A Watchful Eye on Pharma: Promising Drugs and Changing Bio/Pharma Landscape

Pharmaceutical Technology, Pharmaceutical Technology-04-02-2021, Volume 45, Issue 4

COVID-19 has placed bio/pharma in the spotlight of global media, but away from vaccines there are other prospective pipeline treatments that will be worth watching.

As vaccine programmes throughout the world are kicking into a higher gear and more of the population are receiving vaccinations, a watchful gaze over side effects, efficacy results, and bio/pharma companies in general has taken hold of the world’s media. AstraZeneca’s woes seem to be compounded, with Germany becoming the latest country to limit the use of the vaccine due to concerns over a rare blood-clotting disorder (1), despite regulatory authorities’ assurances that the benefits of the vaccine significantly outweigh any risks (2).

Yet, it is also important to remember that bio/pharma companies are not solely focused on COVID-19, even though a significant concerted effort has been made by the industry overall in this area over the past year. There is, in fact, a vast selection of drugs in development pipelines on the cusp of approval, some with the potential to become game-changers for certain disease areas that affect millions of people globally.

Exciting prospects ahead

According to Clarivate’s Drugs to Watch 2021 list, there are four new treatments in particular that have been deemed as likely to gain blockbuster status in the near future (3). All four in Clarivate’s list are predicted to deliver more than US $1 billion (€852 million) in sales within five years (3).

The four drugs highlighted by Clarivate are aducanumab from Biogen and Eisai, bimekizumab from UCB, relugolix from Takeda, and vericiguat from Bayer and Merck. These drugs are targeting Alzheimer’s disease, psoriasis, prostate cancer and female reproductive health issues (endometriosis and uterine fibroids), and chronic heart failure with reduced ejection fraction, respectively.

Several other prospective treatments in development were also highlighted within the report, which, despite not fitting within the inclusion criteria for Clarivate’s study, are considered to have ‘notable potential’ (3). These promising therapies included chimeric antigen receptor T-cell therapies idecabtagene vicleucel (Bristol Myers Squibb) and ciltacabtagane autoleucel (Janssen), anti-inflammatory bardoxolone methyl (Reata), nerve growth factor inhibitor tanezumab (Pfizer and Lilly), monoclonal antibodies tralokinumab (LEO Pharma) and nemolizumab (Galderma), and experimental pneumonia vaccine PF-06482077 (Pfizer).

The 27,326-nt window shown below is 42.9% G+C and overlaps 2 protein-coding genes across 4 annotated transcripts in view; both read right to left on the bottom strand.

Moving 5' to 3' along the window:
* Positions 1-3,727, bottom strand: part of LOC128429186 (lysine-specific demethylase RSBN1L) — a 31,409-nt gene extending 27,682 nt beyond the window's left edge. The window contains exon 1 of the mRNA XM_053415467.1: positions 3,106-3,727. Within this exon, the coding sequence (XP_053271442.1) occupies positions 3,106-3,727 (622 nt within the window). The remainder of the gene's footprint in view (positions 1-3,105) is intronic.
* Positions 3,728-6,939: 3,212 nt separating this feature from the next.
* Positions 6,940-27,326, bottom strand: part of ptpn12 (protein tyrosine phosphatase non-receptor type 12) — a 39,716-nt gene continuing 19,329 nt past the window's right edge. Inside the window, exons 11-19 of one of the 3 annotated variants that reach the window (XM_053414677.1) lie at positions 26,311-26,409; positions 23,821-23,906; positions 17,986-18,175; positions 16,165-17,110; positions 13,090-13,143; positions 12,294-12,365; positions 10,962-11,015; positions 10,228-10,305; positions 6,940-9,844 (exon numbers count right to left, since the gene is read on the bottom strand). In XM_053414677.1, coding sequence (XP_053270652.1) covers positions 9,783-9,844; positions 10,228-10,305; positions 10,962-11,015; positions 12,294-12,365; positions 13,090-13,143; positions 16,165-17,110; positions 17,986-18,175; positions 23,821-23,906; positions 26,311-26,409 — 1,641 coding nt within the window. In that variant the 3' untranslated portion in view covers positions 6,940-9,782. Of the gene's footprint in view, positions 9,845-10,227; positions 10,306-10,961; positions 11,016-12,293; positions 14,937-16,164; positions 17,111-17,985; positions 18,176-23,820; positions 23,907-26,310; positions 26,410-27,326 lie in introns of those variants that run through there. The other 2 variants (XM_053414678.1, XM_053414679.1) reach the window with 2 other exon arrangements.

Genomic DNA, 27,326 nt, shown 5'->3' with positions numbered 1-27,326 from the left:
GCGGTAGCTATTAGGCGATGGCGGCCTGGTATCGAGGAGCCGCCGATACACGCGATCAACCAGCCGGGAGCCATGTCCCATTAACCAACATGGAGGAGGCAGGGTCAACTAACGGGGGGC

“In the last five years we have seen an increase in approvals of innovative medicines at a rate more than double what it was a decade ago,” said Mike Ward, global head of Thought Leadership, Life Sciences and Healthcare, Clarivate, in a press release (4). “A number of drivers have aligned to achieve this improvement, including greater insight into the biological roots of diseases, oncology research benefitting from the routine introduction of biomarkers to better target therapies, the emergence of gene and cell therapies, and efforts by regulatory agencies to introduce processes to accelerate medicine assessment.”

The COVID-19 effect

Undoubtedly, COVID-19 has changed the bio/pharma landscape for the future. The general public have become more invested in details, such as clinical trials and supply chains, and have increased expectations for innovative solutions and therapeutic access, changes that have a likelihood of being permanent in the future (5).

Speed of development has been unprecedented during the COVID-19 pandemic, a reversion of which will be hard to accept for industry and patients. This change of development model, if it is to continue into the future, will require agreement and partnership with industry, regulators, and patients, as well as other stakeholders (3,5).

Key tools to aid with development timeline acceleration, which have found prominence during the pandemic, will be in the form of digital technologies. Whether it be increased digitalization of development and manufacturing, or the use of digital solutions to help with quality inspections and clinical trials, the industry’s pace in the direction of the digital transformation has quickened and will likely continue (5).

Finally, increased collaboration throughout the industry has proven to be invaluable during the COVID-19 pandemic. Cross-industry and cross-enterprise collaborations are anticipated to become the new normal, meaning that companies will need to adapt to this changing landscape (6).

References

1. BBC, “Covid: Germany Limits Use of AstraZeneca Covid Jab for Under-60s,” News Release, 31 March 2021.
2. PharmTech, “Regulators Confirm Benefits of AstraZeneca Vaccine Outweigh Risks,” PharmTech.com, 19 March 2021.
3. Clarivate, Drugs to Watch 2021, Report (March 2021).
4. Clarivate, “Clarivate Drugs to Watch Report Highlights Four Likely Blockbusters Among Drugs Launching in 2021,” Press Release, 9 March 2021.
5. G. Agrawal, H. Ahlawat, and M. Dewhurst, “Biopharma 2020: A Landmark Year and a Reset for the Future,” McKinsey & Company, 8 Jan. 2021.
6. F. Thomas, Pharm. Tech. Eur., 33 (3) 44–45, 48 (2021).

About the Author

Felicity Thomas is the European editor for Pharmaceutical Technology Group.

Article Details

Pharmaceutical Technology Europe
Vol. 33, No. 4
April 2021
Page: 6

Citation

When referring to this article, please cite it as F. Thomas, “A Watchful Eye on Pharma,” Pharmaceutical Technology Europe 33 (4) 2021.